30 July 2001 (Business Times) - PRIMARY Industries Minister Datuk Seri DrLim Keng Yaik says the long-term outlook of the palm oil industry remainsbright despite the current difficulties it is facing.
"World population growth and improvement in living standards will resultin an increase in demand for oils and fats, for which palm oil is a maincontributor," he told attendees of a seminar on the prospect and outlookfor the palm oil in Malaysia.
Current estimates show that world population would grow to 8.2 billion byyear 2020.
With the improvement in living standards, per capita consumption of oilsand fats, currently at 15kg, is projected to increase to 20.kg in thatyear.
This means that the demand for oils and fats will increase from thecurrent level of around 110 million tonnes to 170 million tones in year2020.
Dr Lim pointed out that palm oil would play a bigger role in meeting thegrowth in world consumption of vegetable oils in view of its readyacceptance by the consumers on account of its quality, versatility andnutritional as well as health attributes.
The minister also referred to interesting developments in the globalmarketplace that would impact positively on the Malaysian palm oilindustry.
To begin with, the much anticipated admission of China into the WorldTrade Organisation (WTO) is likely to take place this year.
With this, Dr Lim expects to see Malaysian palm oil exports improving withthe higher import quota allocation by China.
Another ominous sign of likely export increase to China is the release ofsecond batch of import quota for palm oil on July 12 2001, amounting to700,000 tonnes.
Similarly, India is expected to increase its palm oil uptake in the comingmonths to stock up for the Deepavali festival.
Although these factors will somewhat firm up palm oil prices, Dr Lim saidthere were other factors as well.
He said the palm oil industry served three divergent market needs, namely,the food sector, the industrial sector, and potentially the wood-basedsector, hence demand in these sectors would also ensure the demand forpalm oil for years to come.
The price of palm oil has been declining since 1998.
From a high of RM2,377 per tonne in 1998, its price declined to RM1,449per tonne the same year and further declined to RM996.50 per tonne lastyear.
The price of palm oil for the period of January to June this year averagedRM760 per tonne.
For the period 1999 to 2000 the average of the reduction in prices hasbeen 31.1 per cent.
Despite the lower prices, exports increased by a mere 16 per cent from8.91 million tonnes in 1999 to 9.05 million tonnes in 2000.
As a result of the lower price scenario prevailing in 2000 and despite theincrease in export volume, the export value registered a reduction of 22.7per cent.
To address the problem of declining prices, Dr Lim said the Government,through his ministry has embarked on a three-pronged strategy.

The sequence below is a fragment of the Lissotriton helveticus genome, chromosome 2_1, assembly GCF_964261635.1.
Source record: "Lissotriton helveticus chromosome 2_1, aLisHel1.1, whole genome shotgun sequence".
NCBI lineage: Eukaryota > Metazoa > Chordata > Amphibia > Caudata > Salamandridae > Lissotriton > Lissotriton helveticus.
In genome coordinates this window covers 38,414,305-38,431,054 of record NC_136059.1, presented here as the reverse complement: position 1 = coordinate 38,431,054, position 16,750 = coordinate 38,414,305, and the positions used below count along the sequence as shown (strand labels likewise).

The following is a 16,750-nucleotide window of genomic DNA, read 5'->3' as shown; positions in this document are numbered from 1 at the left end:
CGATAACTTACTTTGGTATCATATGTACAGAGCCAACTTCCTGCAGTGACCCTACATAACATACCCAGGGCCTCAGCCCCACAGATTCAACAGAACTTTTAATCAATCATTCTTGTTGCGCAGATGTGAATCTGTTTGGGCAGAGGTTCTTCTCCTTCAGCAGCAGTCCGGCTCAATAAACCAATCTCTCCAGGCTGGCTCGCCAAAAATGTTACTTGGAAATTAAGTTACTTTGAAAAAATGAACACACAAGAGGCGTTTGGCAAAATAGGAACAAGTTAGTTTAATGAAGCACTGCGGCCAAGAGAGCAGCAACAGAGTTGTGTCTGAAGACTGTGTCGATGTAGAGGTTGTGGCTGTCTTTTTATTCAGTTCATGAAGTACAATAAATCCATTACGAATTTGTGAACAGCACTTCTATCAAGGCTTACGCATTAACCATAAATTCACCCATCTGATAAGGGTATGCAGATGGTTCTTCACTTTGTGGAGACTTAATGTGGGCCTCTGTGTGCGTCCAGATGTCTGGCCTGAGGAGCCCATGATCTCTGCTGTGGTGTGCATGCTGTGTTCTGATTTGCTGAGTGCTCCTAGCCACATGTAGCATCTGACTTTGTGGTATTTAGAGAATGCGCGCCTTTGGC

The first step will be to reduce the national crude palm oil (CPO) stockto below one million tonnes.
To achieve this, the ministry has taken the step to aggressively use CPOas fuel oil.
"We have been collaborating with Tenaga Nasional Bhd to burn a blend ofCPO and medium fuel oil (MFO) at the latter's power plant in Praiinitially with the possibility of extending to plants in other locations,"Dr Lim said.
The second strategy the Government has embarked on is to accelerate thepace of replanting especially for palms that exceed 25 years old.
It is estimated that 7.2 per cent of Malaysia's oil palm is above 25years.
Being old, these trees have declining productivity and are costly toharvest.
Replanting with better yielding clones will improve productivity andprovide higher income in the long-run.
If 200,000ha are cut down by the end of the year, then some 600,000 tonnesof CPO production can be withheld.
Another strategy to reduce stock is more long-term in nature via settingup of a palm methyl ester or diesel plant.
This plant incorporates facilities for the extract of carotene and VitaminE.
The Malaysian Palm Oil Board is actively pursuing this project withPetronas and several interested plantation companies.
When operational, the plant will be able to mop up excessive CPO supply inthe market and therefore help maintain stocks at comfortable level andfirm up prices.
Besides the stock and production-reducing measures, the Government is alsointensifying export demand expansion programmes through export creditfacilities, increasing technical support to customers, "locking in" marketfor palm oil via counter trade arrangements and allowing unlimited quantumof CPO to be exported free of duty.
"Efforts at reducing stock and expanding the demand for palm oil haveborne fruit.
Stocks were reduced to 1.03 million tonnes at the end of June comparedwith 1.4 to 1.5 million tonnes at the end of January," Dr Lim said.
The measures taken by the Government resulted in increased palm oilexports for the January to June period this year which amounted to 5.34million tonnes, a whopping 30 per cent increase compared with thecorresponding period last year.
These factors coupled with improved market sentiment, has seen pricesfirming up beginning early this month, reaching above RM900 per tonneduring the second week of July and breaching the RM1000 per tonne on July12 2001.